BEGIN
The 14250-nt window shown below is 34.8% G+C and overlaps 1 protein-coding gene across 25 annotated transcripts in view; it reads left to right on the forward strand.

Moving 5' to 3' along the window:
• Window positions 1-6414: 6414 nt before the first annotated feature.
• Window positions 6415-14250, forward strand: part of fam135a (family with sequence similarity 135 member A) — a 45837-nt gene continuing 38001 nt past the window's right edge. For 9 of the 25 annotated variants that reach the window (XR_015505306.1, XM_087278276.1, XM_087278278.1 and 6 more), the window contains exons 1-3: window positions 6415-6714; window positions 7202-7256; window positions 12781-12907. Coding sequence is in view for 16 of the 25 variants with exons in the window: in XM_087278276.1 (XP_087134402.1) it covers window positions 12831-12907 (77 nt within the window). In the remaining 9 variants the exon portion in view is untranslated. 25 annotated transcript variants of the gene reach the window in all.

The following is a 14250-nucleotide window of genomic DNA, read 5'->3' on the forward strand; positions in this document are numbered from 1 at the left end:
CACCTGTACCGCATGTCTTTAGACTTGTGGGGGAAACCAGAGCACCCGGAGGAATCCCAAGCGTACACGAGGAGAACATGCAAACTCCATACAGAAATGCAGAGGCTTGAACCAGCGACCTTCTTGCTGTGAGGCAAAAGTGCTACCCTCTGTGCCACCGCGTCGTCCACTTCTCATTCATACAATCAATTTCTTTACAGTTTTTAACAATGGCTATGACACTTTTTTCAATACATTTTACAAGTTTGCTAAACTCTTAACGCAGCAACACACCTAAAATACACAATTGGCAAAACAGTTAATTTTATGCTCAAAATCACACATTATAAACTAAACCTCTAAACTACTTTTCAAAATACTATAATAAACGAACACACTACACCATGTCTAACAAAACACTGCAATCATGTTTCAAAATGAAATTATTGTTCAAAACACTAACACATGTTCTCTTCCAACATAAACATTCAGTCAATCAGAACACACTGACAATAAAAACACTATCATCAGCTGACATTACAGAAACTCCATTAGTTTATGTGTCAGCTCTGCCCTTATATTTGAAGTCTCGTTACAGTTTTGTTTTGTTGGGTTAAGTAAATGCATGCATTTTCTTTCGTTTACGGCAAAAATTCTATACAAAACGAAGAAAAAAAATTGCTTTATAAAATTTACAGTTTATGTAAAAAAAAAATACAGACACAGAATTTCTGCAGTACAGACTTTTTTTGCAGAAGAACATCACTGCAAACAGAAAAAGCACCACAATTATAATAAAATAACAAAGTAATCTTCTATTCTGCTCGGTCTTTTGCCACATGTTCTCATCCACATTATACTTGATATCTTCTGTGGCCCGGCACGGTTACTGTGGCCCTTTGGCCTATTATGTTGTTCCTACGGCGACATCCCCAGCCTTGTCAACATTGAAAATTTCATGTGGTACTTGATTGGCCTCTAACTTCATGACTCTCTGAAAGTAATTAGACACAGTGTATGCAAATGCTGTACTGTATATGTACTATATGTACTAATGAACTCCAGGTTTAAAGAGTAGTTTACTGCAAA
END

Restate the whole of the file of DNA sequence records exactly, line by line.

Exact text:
The 14250-nt window shown below is 34.8% G+C and overlaps 1 protein-coding gene across 25 annotated transcripts in view; it reads left to right on the forward strand.

Moving 5' to 3' along the window:
• Window positions 1-6414: 6414 nt before the first annotated feature.
• Window positions 6415-14250, forward strand: part of fam135a (family with sequence similarity 135 member A) — a 45837-nt gene continuing 38001 nt past the window's right edge. For 9 of the 25 annotated variants that reach the window (XR_015505306.1, XM_087278276.1, XM_087278278.1 and 6 more), the window contains exons 1-3: window positions 6415-6714; window positions 7202-7256; window positions 12781-12907. Coding sequence is in view for 16 of the 25 variants with exons in the window: in XM_087278276.1 (XP_087134402.1) it covers window positions 12831-12907 (77 nt within the window). In the remaining 9 variants the exon portion in view is untranslated. 25 annotated transcript variants of the gene reach the window in all.

The following is a 14250-nucleotide window of genomic DNA, read 5'->3' on the forward strand; positions in this document are numbered from 1 at the left end:
CACCTGTACCGCATGTCTTTAGACTTGTGGGGGAAACCAGAGCACCCGGAGGAATCCCAAGCGTACACGAGGAGAACATGCAAACTCCATACAGAAATGCAGAGGCTTGAACCAGCGACCTTCTTGCTGTGAGGCAAAAGTGCTACCCTCTGTGCCACCGCGTCGTCCACTTCTCATTCATACAATCAATTTCTTTACAGTTTTTAACAATGGCTATGACACTTTTTTCAATACATTTTACAAGTTTGCTAAACTCTTAACGCAGCAACACACCTAAAATACACAATTGGCAAAACAGTTAATTTTATGCTCAAAATCACACATTATAAACTAAACCTCTAAACTACTTTTCAAAATACTATAATAAACGAACACACTACACCATGTCTAACAAAACACTGCAATCATGTTTCAAAATGAAATTATTGTTCAAAACACTAACACATGTTCTCTTCCAACATAAACATTCAGTCAATCAGAACACACTGACAATAAAAACACTATCATCAGCTGACATTACAGAAACTCCATTAGTTTATGTGTCAGCTCTGCCCTTATATTTGAAGTCTCGTTACAGTTTTGTTTTGTTGGGTTAAGTAAATGCATGCATTTTCTTTCGTTTACGGCAAAAATTCTATACAAAACGAAGAAAAAAAATTGCTTTATAAAATTTACAGTTTATGTAAAAAAAAAATACAGACACAGAATTTCTGCAGTACAGACTTTTTTTGCAGAAGAACATCACTGCAAACAGAAAAAGCACCACAATTATAATAAAATAACAAAGTAATCTTCTATTCTGCTCGGTCTTTTGCCACATGTTCTCATCCACATTATACTTGATATCTTCTGTGGCCCGGCACGGTTACTGTGGCCCTTTGGCCTATTATGTTGTTCCTACGGCGACATCCCCAGCCTTGTCAACATTGAAAATTTCATGTGGTACTTGATTGGCCTCTAACTTCATGACTCTCTGAAAGTAATTAGACACAGTGTATGCAAATGCTGTACTGTATATGTACTATATGTACTAATGAACTCCAGGTTTAAAGAGTAGTTTACTGCAAA